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Location: DownByTheRiver, Central Iowa, United States

Husband of the world's most wonderful wife, father of the world's four most brilliant children, grandfather to the world's eight most beautiful granddaughters and two handsomest grandsons

Tuesday, May 17, 2005

Freeway Blues

After the pointless whining of his last blog, the RRR must make amends. Friday the 13th was Mrs. RRR's birthday. We celebrated with a shopping trip to the Big City after she got off work. There were tasks to complete. I paid the ransom on my beloved Red Wing boots which were back from being rebuilt (well, at least the heels) at the factory. We went to a Golden Corral which has just been reopened under new management and had an all-you-can-eat steak dinner. Their new policy is to cook them extremely rare, then put them out on the steam table and the customer picks out the one(s) he wants and takes them to the chef who cooks them to order.
We then went to an office supply store and picked out Mrs. RRR and my Mother's Day and Father's Day gift to each other, a new manager chair for the computer in which I now sit. It has a back high enough to lean back and nap in and is covered with brown micro-suede. It looks great in the main room of the cabin with the fireplace, cherry bookshelves, and oak desks. And also the walnut end tables Great grandpa Ranger made for us in 1970 and 71 whilst I was in Vietnam. He and I found the tree and bought it and cut it down. A worthy blog all by itself.
Saturday we'd planned a road trip to meet with some friends in eastern Iowa and on I80, far from home, I turned on the radio and got nothing. The horn wouldn't honk. The turn signals wouldn't flash. Obviously the battery was dying in Mrs. RRR's little Metro. We pulled into a rest area. I went to the caretakers for assistance. They were both totally deaf and communicated only with notes and sign language of which I have very little. It was obvious they did not have jumper cables. Neither did the one person who would help us. I have never been so studiously ignored in my life. The friendly helper gave us a push and the little car fired right up so we headed home. The motor died again in ten minutes. We ended up stranded by the side of the freeway. When I was a child, anyone by the road with the hood up, especially during day light, was helped immediately. Cars passed us by the thousands and none stopped. None used their cell phone to call the Highway Patrol. Anyone with jumper cables willing to sit 15 minutes and charge our battery off their motor could have saved the day. I considered kneeling by the road as in prayer, but didn't. Eventually we walked to the next exit to use the phone.
Another lesson learned: people don't' offer rides to a man and woman walking with a dog, yet if we'd left him alone in the car, any of a hundred animal lovers would have stopped to break the glass and keep him from dying of heat exhaustion. I had forgotten my walking shoes and was wearing only moccasins. My heel pain returned. At last we were able to call the Patrol. They sent out a wrecker. We were advised the driver would not want our dog to ride so we had to walk back to the car. He didn't have jumper cables, or wouldn't use them. I had specified to the Highway Patrol we needed a jump. He winched the tiny red car onto the back of the huge flatbed and with Bay-To-Ven sitting proudly in the front seat drove to the nearest Sprawl Mart for $75 cash tucked into the trucker's pocket. No foolishness about receipts, insurance claims, etc.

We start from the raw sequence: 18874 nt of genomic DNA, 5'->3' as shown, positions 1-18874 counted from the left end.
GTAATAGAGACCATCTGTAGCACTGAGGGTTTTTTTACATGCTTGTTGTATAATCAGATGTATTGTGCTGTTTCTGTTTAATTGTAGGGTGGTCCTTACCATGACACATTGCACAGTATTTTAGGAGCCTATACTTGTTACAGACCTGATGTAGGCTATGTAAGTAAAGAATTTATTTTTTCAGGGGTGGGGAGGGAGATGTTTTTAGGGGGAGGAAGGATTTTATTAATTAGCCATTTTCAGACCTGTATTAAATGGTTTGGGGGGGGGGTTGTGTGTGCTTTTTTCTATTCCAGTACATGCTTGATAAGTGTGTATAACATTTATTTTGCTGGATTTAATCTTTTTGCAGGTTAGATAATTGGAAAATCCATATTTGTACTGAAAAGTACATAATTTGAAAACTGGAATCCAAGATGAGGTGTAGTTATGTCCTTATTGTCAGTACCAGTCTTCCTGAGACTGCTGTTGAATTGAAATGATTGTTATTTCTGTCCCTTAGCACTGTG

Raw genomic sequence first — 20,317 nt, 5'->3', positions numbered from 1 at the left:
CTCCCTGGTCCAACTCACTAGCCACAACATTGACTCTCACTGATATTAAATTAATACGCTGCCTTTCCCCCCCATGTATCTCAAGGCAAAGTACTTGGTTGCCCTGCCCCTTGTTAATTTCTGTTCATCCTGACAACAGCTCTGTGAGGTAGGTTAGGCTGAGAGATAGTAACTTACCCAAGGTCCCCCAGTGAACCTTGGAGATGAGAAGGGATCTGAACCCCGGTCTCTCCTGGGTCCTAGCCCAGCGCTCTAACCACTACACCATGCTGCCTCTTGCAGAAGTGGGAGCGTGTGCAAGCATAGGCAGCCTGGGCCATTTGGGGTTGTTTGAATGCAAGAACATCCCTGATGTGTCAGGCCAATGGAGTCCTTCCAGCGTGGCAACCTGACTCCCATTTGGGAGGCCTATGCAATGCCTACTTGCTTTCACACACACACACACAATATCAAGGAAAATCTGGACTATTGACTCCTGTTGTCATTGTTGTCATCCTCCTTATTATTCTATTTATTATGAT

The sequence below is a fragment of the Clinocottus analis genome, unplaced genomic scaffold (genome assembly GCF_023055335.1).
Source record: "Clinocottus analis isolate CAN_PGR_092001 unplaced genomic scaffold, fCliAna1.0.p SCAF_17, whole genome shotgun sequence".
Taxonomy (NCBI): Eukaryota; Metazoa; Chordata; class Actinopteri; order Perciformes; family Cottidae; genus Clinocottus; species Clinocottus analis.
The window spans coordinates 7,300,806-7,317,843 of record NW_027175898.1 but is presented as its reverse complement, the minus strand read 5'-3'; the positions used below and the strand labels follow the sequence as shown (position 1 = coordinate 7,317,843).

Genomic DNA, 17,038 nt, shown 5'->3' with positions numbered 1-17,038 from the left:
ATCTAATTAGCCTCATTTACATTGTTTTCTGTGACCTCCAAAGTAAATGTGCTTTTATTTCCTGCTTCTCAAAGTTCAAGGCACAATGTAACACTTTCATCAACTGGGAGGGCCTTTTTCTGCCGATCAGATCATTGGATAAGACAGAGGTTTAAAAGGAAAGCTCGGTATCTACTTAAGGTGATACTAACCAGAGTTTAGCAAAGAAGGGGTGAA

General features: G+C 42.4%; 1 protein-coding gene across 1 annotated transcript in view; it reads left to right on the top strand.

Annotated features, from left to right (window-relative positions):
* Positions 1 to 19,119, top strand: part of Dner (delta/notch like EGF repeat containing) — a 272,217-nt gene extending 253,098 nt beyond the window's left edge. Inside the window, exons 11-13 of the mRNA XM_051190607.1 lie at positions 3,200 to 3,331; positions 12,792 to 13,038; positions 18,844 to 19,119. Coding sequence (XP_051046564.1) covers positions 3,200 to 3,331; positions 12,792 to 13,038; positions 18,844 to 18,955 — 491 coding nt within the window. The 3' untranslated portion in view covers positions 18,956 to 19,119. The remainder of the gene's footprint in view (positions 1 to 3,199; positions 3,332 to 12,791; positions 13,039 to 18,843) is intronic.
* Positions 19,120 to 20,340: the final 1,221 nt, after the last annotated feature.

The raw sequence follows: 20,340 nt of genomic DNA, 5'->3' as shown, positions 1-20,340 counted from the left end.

At Sprawl Mart we bought a new battery, a cheap set of tools to install it and a set of jumper cables to keep in Mrs. RRR's Metro. And drove home without incident. Though the battery was way down, of course. This was all just in time to take a short nap, change into uniform and go be a cop at the sprint car races. We could have used a dozen officers and 4 showed up. Virgil, the ex-highway patrolman ran the pits by himself. Jeff patrolled one end of the grandstand and I the other and Lee, our boss, floated back and forth. Two serious accidents marred the evening, both requiring escorts of the ambulances off the grounds. Jeff had to leave at 10 and it was just Lee, I and a crowd of several thousand. And it was COLD. I could see my breath by 2130. By 0030 the races were over and the real police work began. We escorted the commission receipts to the office and stood by till they were inventoried and added to the gate receipts and took them to the bank. I won't give the details for reasons of security, but let me tell you, transporting large amounts of cash is taken MUCH more seriously than stopping teenagers from climbing the fence into the racetrack.
I was home and snuggled up to Mrs. RRR by 0130. Church Sunday morning with an excellent sermon by elder James and Sunday afternoon I girded up my loins and went to work on the Metro. I could see nothing wrong till I reached my arm deep into the bowels of the engine compartment and brushed a loose wire which caused a crackling “zap!”. I yanked my hand out much quicker than it had gone in. The post had broken off the alternator that the hot outlet wire to the battery fastens to. Mrs. RRR and I struggled for a couple hours trying to make it work and finally gave up in time to take it to O'Reilly's who looked up the past purchase on the computer, discovered it was life time guaranteed and handed us a new one.
We celebrated with a trip to the drive-in and got two huge pork fritter sandwiches and an ice cream cone for Mrs. RRR. No it didn't fit my low-carb diet. Yes, it was delicious.
And thus you're up to date till the “care conference” at the VA.


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